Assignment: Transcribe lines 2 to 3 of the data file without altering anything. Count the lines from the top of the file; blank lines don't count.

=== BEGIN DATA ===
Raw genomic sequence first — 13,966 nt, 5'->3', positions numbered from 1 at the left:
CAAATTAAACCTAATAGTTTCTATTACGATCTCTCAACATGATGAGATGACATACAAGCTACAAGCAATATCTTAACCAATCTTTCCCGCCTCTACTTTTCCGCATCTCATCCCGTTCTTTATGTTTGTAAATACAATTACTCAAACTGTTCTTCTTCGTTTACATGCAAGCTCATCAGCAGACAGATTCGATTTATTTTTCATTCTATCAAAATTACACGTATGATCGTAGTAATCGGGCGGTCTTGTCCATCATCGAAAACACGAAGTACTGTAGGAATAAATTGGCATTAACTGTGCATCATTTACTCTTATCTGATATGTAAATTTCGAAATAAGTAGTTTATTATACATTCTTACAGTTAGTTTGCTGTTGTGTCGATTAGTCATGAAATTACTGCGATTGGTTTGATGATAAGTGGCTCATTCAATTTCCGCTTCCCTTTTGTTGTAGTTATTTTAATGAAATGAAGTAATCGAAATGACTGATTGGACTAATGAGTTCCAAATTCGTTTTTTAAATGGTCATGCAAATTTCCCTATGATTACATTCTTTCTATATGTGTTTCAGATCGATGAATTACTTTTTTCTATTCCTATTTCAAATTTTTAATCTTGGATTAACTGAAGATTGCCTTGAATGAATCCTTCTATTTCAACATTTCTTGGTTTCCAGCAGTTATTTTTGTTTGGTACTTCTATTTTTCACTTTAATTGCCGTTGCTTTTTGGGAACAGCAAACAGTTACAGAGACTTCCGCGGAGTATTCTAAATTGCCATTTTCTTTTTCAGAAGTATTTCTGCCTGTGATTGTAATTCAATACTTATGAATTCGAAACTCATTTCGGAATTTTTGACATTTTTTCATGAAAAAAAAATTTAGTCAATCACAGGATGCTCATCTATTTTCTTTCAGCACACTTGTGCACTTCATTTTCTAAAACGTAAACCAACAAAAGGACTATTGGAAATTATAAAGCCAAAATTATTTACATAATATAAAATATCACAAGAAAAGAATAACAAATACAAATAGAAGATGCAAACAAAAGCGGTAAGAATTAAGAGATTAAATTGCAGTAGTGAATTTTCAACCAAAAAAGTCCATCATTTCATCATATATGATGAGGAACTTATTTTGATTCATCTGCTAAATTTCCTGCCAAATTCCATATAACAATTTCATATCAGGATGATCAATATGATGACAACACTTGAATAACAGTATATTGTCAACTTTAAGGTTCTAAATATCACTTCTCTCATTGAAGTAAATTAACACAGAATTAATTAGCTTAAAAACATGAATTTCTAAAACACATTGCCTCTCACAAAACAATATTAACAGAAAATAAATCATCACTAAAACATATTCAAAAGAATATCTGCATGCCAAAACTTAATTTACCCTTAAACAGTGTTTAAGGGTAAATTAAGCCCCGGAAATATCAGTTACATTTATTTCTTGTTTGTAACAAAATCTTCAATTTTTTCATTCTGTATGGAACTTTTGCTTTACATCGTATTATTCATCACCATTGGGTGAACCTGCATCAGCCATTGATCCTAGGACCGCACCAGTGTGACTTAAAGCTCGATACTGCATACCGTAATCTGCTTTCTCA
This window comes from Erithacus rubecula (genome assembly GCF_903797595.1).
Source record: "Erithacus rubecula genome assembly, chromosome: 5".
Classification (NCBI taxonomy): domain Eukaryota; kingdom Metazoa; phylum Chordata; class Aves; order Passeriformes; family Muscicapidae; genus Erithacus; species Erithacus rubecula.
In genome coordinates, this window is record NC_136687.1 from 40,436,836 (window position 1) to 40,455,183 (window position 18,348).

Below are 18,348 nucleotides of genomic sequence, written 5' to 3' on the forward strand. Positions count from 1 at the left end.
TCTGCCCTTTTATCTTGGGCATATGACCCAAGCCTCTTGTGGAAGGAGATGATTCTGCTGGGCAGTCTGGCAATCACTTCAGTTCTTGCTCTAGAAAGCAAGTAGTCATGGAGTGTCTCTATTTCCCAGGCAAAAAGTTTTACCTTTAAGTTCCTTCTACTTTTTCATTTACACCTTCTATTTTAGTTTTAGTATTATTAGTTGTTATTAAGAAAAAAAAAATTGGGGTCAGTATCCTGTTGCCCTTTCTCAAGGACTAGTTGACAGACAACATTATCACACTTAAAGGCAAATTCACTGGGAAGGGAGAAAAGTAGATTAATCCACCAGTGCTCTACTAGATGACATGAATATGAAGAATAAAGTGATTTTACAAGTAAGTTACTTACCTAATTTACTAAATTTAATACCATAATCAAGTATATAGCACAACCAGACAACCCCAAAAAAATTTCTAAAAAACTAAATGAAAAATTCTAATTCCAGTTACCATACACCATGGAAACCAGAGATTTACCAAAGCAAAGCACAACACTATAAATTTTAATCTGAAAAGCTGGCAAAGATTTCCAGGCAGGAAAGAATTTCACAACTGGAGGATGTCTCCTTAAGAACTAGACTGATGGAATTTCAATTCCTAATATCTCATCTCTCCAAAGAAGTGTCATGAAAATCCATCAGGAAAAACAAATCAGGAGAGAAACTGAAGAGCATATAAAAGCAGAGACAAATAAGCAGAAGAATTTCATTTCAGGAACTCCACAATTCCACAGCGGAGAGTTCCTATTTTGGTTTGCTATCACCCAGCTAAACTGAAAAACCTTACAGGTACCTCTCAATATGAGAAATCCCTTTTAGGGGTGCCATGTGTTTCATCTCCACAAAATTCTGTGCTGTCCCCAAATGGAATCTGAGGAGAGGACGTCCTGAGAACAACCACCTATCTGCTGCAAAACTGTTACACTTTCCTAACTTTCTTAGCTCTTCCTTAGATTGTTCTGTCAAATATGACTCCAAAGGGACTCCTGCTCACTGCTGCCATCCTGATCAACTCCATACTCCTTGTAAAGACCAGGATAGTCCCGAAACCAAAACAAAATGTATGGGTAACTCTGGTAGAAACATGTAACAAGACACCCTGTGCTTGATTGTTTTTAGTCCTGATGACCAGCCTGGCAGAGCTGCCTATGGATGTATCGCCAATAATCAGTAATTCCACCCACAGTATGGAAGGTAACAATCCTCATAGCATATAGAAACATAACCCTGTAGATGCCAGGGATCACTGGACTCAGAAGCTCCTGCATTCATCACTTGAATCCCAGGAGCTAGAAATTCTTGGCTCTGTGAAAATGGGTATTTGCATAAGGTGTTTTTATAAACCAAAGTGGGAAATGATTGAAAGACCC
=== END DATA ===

CAAATTAAACCTAATAGTTTCTATTACGATCTCTCAACATGATGAGATGACATACAAGCTACAAGCAATATCTTAACCAATCTTTCCCGCCTCTACTTTTCCGCATCTCATCCCGTTCTTTATGTTTGTAAATACAATTACTCAAACTGTTCTTCTTCGTTTACATGCAAGCTCATCAGCAGACAGATTCGATTTATTTTTCATTCTATCAAAATTACACGTATGATCGTAGTAATCGGGCGGTCTTGTCCATCATCGAAAACACGAAGTACTGTAGGAATAAATTGGCATTAACTGTGCATCATTTACTCTTATCTGATATGTAAATTTCGAAATAAGTAGTTTATTATACATTCTTACAGTTAGTTTGCTGTTGTGTCGATTAGTCATGAAATTACTGCGATTGGTTTGATGATAAGTGGCTCATTCAATTTCCGCTTCCCTTTTGTTGTAGTTATTTTAATGAAATGAAGTAATCGAAATGACTGATTGGACTAATGAGTTCCAAATTCGTTTTTTAAATGGTCATGCAAATTTCCCTATGATTACATTCTTTCTATATGTGTTTCAGATCGATGAATTACTTTTTTCTATTCCTATTTCAAATTTTTAATCTTGGATTAACTGAAGATTGCCTTGAATGAATCCTTCTATTTCAACATTTCTTGGTTTCCAGCAGTTATTTTTGTTTGGTACTTCTATTTTTCACTTTAATTGCCGTTGCTTTTTGGGAACAGCAAACAGTTACAGAGACTTCCGCGGAGTATTCTAAATTGCCATTTTCTTTTTCAGAAGTATTTCTGCCTGTGATTGTAATTCAATACTTATGAATTCGAAACTCATTTCGGAATTTTTGACATTTTTTCATGAAAAAAAAATTTAGTCAATCACAGGATGCTCATCTATTTTCTTTCAGCACACTTGTGCACTTCATTTTCTAAAACGTAAACCAACAAAAGGACTATTGGAAATTATAAAGCCAAAATTATTTACATAATATAAAATATCACAAGAAAAGAATAACAAATACAAATAGAAGATGCAAACAAAAGCGGTAAGAATTAAGAGATTAAATTGCAGTAGTGAATTTTCAACCAAAAAAGTCCATCATTTCATCATATATGATGAGGAACTTATTTTGATTCATCTGCTAAATTTCCTGCCAAATTCCATATAACAATTTCATATCAGGATGATCAATATGATGACAACACTTGAATAACAGTATATTGTCAACTTTAAGGTTCTAAATATCACTTCTCTCATTGAAGTAAATTAACACAGAATTAATTAGCTTAAAAACATGAATTTCTAAAACACATTGCCTCTCACAAAACAATATTAACAGAAAATAAATCATCACTAAAACATATTCAAAAGAATATCTGCATGCCAAAACTTAATTTACCCTTAAACAGTGTTTAAGGGTAAATTAAGCCCCGGAAATATCAGTTACATTTATTTCTTGTTTGTAACAAAATCTTCAATTTTTTCATTCTGTATGGAACTTTTGCTTTACATCGTATTATTCATCACCATTGGGTGAACCTGCATCAGCCATTGATCCTAGGACCGCACCAGTGTGACTTAAAGCTCGATACTGCATACCGTAATCTGCTTTCTCA
This window comes from Erithacus rubecula (genome assembly GCF_903797595.1).